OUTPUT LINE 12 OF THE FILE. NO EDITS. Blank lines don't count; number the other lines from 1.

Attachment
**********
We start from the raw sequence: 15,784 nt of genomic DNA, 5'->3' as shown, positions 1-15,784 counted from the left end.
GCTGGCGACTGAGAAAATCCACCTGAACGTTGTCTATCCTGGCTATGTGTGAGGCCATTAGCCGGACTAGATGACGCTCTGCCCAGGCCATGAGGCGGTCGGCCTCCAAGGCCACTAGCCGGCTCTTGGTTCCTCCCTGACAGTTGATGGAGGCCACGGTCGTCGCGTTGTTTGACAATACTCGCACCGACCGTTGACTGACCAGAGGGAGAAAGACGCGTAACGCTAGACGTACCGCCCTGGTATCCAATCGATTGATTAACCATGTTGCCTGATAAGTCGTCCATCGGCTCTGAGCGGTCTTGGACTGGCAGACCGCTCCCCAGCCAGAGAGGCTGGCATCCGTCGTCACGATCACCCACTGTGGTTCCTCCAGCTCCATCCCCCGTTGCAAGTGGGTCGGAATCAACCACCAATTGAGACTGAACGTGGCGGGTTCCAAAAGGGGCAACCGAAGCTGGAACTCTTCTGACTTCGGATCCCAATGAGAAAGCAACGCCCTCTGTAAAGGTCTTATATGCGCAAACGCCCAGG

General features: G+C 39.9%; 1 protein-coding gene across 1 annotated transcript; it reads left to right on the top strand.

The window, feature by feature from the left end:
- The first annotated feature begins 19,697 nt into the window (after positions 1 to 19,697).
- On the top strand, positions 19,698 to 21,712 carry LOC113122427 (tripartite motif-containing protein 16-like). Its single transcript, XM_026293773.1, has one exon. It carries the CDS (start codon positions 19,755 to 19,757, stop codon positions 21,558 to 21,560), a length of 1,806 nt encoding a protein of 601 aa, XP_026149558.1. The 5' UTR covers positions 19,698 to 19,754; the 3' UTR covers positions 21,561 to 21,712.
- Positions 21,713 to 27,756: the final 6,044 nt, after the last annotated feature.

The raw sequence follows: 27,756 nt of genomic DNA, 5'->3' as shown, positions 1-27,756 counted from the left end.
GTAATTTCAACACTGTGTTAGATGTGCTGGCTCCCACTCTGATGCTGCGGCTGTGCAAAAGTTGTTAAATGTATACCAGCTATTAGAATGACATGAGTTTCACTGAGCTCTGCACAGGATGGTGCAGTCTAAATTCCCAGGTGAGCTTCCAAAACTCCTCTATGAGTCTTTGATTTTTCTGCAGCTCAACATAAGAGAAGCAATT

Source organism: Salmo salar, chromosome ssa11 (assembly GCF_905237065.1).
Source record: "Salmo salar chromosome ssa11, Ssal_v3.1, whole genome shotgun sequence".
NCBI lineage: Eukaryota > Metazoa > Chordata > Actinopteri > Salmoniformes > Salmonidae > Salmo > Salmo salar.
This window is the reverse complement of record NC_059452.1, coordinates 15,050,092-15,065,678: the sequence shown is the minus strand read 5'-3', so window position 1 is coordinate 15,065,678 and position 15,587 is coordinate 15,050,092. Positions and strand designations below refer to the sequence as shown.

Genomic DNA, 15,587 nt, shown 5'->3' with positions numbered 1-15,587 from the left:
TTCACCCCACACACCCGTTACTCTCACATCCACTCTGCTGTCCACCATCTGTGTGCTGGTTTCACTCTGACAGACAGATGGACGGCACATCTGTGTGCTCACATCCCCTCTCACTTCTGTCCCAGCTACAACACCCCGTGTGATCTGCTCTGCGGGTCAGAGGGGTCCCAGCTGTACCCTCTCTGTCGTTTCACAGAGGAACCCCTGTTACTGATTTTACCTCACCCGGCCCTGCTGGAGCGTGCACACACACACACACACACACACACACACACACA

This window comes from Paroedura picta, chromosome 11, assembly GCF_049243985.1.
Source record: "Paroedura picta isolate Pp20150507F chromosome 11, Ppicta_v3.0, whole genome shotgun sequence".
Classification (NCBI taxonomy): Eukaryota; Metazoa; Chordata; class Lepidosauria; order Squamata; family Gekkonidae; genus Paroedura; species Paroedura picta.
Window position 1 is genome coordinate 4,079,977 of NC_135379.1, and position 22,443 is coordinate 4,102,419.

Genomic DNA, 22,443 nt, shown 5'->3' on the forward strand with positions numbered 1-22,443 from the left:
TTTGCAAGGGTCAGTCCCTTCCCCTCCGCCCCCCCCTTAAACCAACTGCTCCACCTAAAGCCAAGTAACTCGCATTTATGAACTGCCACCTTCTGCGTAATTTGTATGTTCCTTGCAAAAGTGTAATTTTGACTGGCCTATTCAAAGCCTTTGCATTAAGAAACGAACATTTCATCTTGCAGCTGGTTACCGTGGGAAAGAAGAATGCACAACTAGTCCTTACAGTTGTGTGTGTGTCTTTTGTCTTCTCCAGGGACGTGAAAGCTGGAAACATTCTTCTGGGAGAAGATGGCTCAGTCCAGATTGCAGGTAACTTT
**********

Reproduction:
NCBI lineage: Eukaryota > Metazoa > Chordata > Actinopteri > Salmoniformes > Salmonidae > Salmo > Salmo salar.